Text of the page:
Wednesday, October 15, 2008

Human nature and technology

Technology has always been a part of human nature. Human nature can be defined as “the fundamental dispositions and traits of humans” (human nature). Although it can be hard to delimit what things are considered human nature I can say that technology would definitely be included in the list. In the sense that technology is really just the study of technique it can be traced back before there were humans. Early hominids as well as some primates had the ability to create things such as tools and fire. The study of such techniques and passing down of them would be considered culture and is one of the main things that separates humans from all other organisms. The fact that we can not only create things but also teach them is how technology is rooted to the nature of all humans. Of course technology has grown quite a bit from the days of simply creating fires and the wheel but the same premise remains.

A basic idea is that it is human nature to make things as easy as possible. That is how the technology of today becomes a part of how it would be considered human nature. We create machines that take the work of men. We create vehicles to get to places quicker easier. Even Clifford in The House of Seven Gables who doesn’t like new technologies likes the idea of the railroad as it makes life simpler and thinks it will change human nature. He states “this admirable invention of the railroad — with the vast and inevitable improvements to be looked for, both as to speed and convenience — is destined to do away with those stale ideas of home and fireside, and substitute something better” (Hawthorne, 180). He says this new technology will change how humans are. Instead of staying at home it will become human nature to venture out and visit far way places as it will be quicker and far more convenient than before. The world can become connected due to inventions like the railroad and telegraph.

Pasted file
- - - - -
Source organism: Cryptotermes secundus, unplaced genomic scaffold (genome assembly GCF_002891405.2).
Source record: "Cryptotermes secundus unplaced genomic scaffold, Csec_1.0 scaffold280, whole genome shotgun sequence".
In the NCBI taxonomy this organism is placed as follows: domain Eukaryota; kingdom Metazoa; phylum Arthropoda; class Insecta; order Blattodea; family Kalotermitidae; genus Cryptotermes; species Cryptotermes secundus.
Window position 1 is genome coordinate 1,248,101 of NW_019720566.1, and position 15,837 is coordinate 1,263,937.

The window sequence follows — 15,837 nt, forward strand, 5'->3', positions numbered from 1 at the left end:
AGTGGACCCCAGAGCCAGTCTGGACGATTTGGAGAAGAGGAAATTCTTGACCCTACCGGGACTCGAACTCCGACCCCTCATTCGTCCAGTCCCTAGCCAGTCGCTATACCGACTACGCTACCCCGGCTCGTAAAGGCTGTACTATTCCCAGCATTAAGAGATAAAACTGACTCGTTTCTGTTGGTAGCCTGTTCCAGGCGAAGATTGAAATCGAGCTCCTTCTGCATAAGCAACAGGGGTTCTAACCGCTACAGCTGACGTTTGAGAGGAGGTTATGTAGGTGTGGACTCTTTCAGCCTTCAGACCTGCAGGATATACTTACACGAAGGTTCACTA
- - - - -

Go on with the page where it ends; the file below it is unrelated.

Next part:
We can even trace the idea of technology to the brain. The evolution of brain to that of a human has made as a perfect medium for complicated thinking that is involved with the creation and using of technologies. Since the earliest organisms with brains the relative size has increased and the complexity has also increased. This increase is due to natural selection the favors complex thinking. V. Turchin describes this idea by stating:

Human intelligence, as distinct from the intelligence of non-human animals, results from a metasystem transition that allows the organism to control the formation of associations of mental representations, producing imagination, language, goal setting, humor, arts and sciences (Turchin).

Since language is a technology itself and since it is rooted to the function of the brain its clear that technology is a part of human nature. This brain is also an instance where the body is a technology. The brain controls the rest of the body by extremely complex mechanisms with different techniques. Although it occurs naturally the body is extremely complex technology that rivals many of the man-made machines.

There has been a trend of the creation of more and more technologically in a seemingly exponential rate since humans first evolved. This has gotten to a point where humans rely on the technology and couldn’t live without it. We couldn’t even get basic needs such as water and food without the use of complicated technologies. It of course is technology that is to blame for why we couldn’t survive without it. Pollution has led to unsafe water and the creation of cities and such have decreased the amount of wild food sources. We’ve gotten ourselves into a whole that is virtually impossible to get out of.